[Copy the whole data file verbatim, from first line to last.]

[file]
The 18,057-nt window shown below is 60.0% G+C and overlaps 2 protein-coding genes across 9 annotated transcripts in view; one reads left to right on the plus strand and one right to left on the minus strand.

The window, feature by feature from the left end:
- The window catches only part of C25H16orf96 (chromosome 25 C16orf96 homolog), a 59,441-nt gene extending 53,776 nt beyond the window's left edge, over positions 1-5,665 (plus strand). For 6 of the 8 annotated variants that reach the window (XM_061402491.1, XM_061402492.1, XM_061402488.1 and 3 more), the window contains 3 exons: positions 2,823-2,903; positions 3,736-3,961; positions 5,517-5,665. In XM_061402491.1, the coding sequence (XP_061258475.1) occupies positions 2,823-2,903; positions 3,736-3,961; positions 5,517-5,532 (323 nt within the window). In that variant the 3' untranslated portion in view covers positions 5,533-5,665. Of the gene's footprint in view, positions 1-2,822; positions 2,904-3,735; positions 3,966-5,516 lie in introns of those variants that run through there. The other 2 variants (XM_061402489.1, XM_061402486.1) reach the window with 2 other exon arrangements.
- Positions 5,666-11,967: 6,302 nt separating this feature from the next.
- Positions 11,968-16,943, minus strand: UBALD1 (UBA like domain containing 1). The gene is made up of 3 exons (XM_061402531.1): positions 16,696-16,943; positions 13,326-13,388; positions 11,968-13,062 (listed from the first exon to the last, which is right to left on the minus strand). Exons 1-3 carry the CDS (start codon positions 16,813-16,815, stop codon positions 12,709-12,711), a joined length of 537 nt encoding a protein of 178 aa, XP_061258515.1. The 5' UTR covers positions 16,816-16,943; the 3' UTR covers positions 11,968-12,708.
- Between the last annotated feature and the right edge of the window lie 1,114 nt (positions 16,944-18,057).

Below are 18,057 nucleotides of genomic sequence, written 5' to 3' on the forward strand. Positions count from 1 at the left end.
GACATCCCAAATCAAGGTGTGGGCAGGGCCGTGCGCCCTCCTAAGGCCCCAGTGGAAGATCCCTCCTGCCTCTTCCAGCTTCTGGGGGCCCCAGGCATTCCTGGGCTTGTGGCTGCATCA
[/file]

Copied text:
The 18,057-nt window shown below is 60.0% G+C and overlaps 2 protein-coding genes across 9 annotated transcripts in view; one reads left to right on the plus strand and one right to left on the minus strand.

The window, feature by feature from the left end:
- The window catches only part of C25H16orf96 (chromosome 25 C16orf96 homolog), a 59,441-nt gene extending 53,776 nt beyond the window's left edge, over positions 1-5,665 (plus strand). For 6 of the 8 annotated variants that reach the window (XM_061402491.1, XM_061402492.1, XM_061402488.1 and 3 more), the window contains 3 exons: positions 2,823-2,903; positions 3,736-3,961; positions 5,517-5,665. In XM_061402491.1, the coding sequence (XP_061258475.1) occupies positions 2,823-2,903; positions 3,736-3,961; positions 5,517-5,532 (323 nt within the window). In that variant the 3' untranslated portion in view covers positions 5,533-5,665. Of the gene's footprint in view, positions 1-2,822; positions 2,904-3,735; positions 3,966-5,516 lie in introns of those variants that run through there. The other 2 variants (XM_061402489.1, XM_061402486.1) reach the window with 2 other exon arrangements.
- Positions 5,666-11,967: 6,302 nt separating this feature from the next.
- Positions 11,968-16,943, minus strand: UBALD1 (UBA like domain containing 1). The gene is made up of 3 exons (XM_061402531.1): positions 16,696-16,943; positions 13,326-13,388; positions 11,968-13,062 (listed from the first exon to the last, which is right to left on the minus strand). Exons 1-3 carry the CDS (start codon positions 16,813-16,815, stop codon positions 12,709-12,711), a joined length of 537 nt encoding a protein of 178 aa, XP_061258515.1. The 5' UTR covers positions 16,816-16,943; the 3' UTR covers positions 11,968-12,708.
- Between the last annotated feature and the right edge of the window lie 1,114 nt (positions 16,944-18,057).

Below are 18,057 nucleotides of genomic sequence, written 5' to 3' on the forward strand. Positions count from 1 at the left end.
GACATCCCAAATCAAGGTGTGGGCAGGGCCGTGCGCCCTCCTAAGGCCCCAGTGGAAGATCCCTCCTGCCTCTTCCAGCTTCTGGGGGCCCCAGGCATTCCTGGGCTTGTGGCTGCATCA